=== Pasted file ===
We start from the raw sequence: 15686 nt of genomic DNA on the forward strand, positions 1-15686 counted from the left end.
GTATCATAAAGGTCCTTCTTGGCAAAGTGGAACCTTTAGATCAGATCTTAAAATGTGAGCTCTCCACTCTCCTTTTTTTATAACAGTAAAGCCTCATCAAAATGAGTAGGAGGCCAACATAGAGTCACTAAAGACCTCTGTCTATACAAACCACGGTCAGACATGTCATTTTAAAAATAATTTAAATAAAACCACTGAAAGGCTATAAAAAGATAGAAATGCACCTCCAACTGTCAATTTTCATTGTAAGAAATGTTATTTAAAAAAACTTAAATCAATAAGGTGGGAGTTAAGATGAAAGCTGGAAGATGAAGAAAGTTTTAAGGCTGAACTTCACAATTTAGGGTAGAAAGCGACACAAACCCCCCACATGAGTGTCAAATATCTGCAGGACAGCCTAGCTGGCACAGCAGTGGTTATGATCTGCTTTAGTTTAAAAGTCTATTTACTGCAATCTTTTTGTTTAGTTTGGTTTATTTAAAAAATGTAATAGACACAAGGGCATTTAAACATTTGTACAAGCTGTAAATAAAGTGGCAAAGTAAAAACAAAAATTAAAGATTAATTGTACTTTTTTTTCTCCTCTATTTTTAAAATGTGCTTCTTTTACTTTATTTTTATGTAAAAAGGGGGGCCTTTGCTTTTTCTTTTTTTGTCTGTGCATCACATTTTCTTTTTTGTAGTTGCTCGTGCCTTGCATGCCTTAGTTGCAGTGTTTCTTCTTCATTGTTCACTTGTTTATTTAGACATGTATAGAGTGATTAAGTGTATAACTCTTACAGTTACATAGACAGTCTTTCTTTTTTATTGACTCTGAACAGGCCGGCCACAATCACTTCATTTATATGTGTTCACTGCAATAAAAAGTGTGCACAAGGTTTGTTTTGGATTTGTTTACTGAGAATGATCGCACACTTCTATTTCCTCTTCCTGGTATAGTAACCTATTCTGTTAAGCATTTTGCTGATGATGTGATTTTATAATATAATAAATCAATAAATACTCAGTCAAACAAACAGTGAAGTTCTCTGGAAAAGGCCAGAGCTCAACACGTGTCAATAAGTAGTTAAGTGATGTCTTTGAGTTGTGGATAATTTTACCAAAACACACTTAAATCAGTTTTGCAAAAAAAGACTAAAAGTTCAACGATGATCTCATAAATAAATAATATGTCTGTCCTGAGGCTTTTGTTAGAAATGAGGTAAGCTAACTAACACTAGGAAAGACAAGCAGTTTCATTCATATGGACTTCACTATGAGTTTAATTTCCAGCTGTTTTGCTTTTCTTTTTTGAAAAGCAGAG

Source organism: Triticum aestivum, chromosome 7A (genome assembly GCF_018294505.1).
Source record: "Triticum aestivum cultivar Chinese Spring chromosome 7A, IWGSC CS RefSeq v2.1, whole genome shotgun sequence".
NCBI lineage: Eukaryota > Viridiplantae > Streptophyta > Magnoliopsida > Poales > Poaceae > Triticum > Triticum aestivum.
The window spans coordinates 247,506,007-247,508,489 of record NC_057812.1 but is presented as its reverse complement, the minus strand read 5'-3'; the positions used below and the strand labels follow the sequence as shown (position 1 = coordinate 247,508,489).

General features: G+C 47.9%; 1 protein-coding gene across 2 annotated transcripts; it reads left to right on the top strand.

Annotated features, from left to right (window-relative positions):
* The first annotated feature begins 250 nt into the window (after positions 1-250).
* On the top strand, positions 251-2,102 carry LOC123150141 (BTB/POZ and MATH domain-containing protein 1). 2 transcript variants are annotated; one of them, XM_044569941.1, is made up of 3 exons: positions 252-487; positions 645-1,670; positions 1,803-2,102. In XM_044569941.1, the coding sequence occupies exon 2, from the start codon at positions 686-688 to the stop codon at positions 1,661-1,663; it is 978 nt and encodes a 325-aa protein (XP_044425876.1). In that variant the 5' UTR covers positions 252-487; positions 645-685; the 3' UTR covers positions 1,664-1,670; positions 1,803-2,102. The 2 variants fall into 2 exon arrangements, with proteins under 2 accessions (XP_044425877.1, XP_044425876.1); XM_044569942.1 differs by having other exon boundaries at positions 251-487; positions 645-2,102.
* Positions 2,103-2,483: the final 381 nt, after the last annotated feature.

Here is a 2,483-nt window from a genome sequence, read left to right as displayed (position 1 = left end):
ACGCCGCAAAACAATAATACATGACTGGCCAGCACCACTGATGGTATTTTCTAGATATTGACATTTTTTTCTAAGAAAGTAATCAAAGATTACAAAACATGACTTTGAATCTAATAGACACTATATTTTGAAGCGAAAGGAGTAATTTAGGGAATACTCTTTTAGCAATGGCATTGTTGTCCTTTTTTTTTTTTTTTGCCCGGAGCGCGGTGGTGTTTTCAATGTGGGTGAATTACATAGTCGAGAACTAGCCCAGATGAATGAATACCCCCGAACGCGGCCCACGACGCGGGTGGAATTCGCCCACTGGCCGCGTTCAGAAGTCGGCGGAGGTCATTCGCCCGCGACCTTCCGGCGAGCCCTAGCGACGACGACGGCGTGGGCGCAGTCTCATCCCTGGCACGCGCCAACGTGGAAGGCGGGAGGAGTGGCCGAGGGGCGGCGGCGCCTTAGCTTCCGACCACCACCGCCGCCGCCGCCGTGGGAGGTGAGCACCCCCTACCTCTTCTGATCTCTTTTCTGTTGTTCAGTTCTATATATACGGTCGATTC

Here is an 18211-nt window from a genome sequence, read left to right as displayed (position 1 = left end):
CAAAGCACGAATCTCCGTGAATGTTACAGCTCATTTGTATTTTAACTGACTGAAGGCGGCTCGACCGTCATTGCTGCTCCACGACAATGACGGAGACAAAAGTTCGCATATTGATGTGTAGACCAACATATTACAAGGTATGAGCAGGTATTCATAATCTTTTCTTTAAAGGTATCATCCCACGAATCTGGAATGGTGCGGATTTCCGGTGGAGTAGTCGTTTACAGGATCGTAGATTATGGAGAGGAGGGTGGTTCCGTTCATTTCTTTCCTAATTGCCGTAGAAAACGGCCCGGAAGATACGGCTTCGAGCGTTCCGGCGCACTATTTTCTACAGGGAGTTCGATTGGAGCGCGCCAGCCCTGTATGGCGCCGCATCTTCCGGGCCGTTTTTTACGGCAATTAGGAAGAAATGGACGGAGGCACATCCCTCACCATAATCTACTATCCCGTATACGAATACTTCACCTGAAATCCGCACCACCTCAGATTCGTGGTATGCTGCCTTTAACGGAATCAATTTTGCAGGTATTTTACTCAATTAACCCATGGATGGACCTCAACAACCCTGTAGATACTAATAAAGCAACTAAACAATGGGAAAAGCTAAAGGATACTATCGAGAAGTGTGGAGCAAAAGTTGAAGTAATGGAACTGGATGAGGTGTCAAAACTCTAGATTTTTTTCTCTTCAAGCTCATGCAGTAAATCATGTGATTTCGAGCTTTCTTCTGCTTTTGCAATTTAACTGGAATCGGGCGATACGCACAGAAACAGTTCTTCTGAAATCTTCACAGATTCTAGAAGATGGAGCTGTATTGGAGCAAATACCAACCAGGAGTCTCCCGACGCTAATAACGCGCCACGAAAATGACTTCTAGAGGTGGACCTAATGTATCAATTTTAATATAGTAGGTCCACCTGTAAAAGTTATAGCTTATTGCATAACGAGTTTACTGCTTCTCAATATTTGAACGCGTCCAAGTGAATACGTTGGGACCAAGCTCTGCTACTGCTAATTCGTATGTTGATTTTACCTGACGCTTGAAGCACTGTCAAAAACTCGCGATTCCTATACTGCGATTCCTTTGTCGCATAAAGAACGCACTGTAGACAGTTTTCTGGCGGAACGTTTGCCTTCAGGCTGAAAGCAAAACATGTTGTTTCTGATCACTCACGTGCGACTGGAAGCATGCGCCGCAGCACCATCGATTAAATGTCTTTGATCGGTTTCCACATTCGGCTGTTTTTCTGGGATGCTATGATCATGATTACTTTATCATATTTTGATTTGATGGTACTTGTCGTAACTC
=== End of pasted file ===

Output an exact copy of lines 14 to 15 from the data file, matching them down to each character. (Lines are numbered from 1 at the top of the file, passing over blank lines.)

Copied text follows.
Here is an 18211-nt window from a genome sequence, read left to right as displayed (position 1 = left end):
CAAAGCACGAATCTCCGTGAATGTTACAGCTCATTTGTATTTTAACTGACTGAAGGCGGCTCGACCGTCATTGCTGCTCCACGACAATGACGGAGACAAAAGTTCGCATATTGATGTGTAGACCAACATATTACAAGGTATGAGCAGGTATTCATAATCTTTTCTTTAAAGGTATCATCCCACGAATCTGGAATGGTGCGGATTTCCGGTGGAGTAGTCGTTTACAGGATCGTAGATTATGGAGAGGAGGGTGGTTCCGTTCATTTCTTTCCTAATTGCCGTAGAAAACGGCCCGGAAGATACGGCTTCGAGCGTTCCGGCGCACTATTTTCTACAGGGAGTTCGATTGGAGCGCGCCAGCCCTGTATGGCGCCGCATCTTCCGGGCCGTTTTTTACGGCAATTAGGAAGAAATGGACGGAGGCACATCCCTCACCATAATCTACTATCCCGTATACGAATACTTCACCTGAAATCCGCACCACCTCAGATTCGTGGTATGCTGCCTTTAACGGAATCAATTTTGCAGGTATTTTACTCAATTAACCCATGGATGGACCTCAACAACCCTGTAGATACTAATAAAGCAACTAAACAATGGGAAAAGCTAAAGGATACTATCGAGAAGTGTGGAGCAAAAGTTGAAGTAATGGAACTGGATGAGGTGTCAAAACTCTAGATTTTTTTCTCTTCAAGCTCATGCAGTAAATCATGTGATTTCGAGCTTTCTTCTGCTTTTGCAATTTAACTGGAATCGGGCGATACGCACAGAAACAGTTCTTCTGAAATCTTCACAGATTCTAGAAGATGGAGCTGTATTGGAGCAAATACCAACCAGGAGTCTCCCGACGCTAATAACGCGCCACGAAAATGACTTCTAGAGGTGGACCTAATGTATCAATTTTAATATAGTAGGTCCACCTGTAAAAGTTATAGCTTATTGCATAACGAGTTTACTGCTTCTCAATATTTGAACGCGTCCAAGTGAATACGTTGGGACCAAGCTCTGCTACTGCTAATTCGTATGTTGATTTTACCTGACGCTTGAAGCACTGTCAAAAACTCGCGATTCCTATACTGCGATTCCTTTGTCGCATAAAGAACGCACTGTAGACAGTTTTCTGGCGGAACGTTTGCCTTCAGGCTGAAAGCAAAACATGTTGTTTCTGATCACTCACGTGCGACTGGAAGCATGCGCCGCAGCACCATCGATTAAATGTCTTTGATCGGTTTCCACATTCGGCTGTTTTTCTGGGATGCTATGATCATGATTACTTTATCATATTTTGATTTGATGGTACTTGTCGTAACTC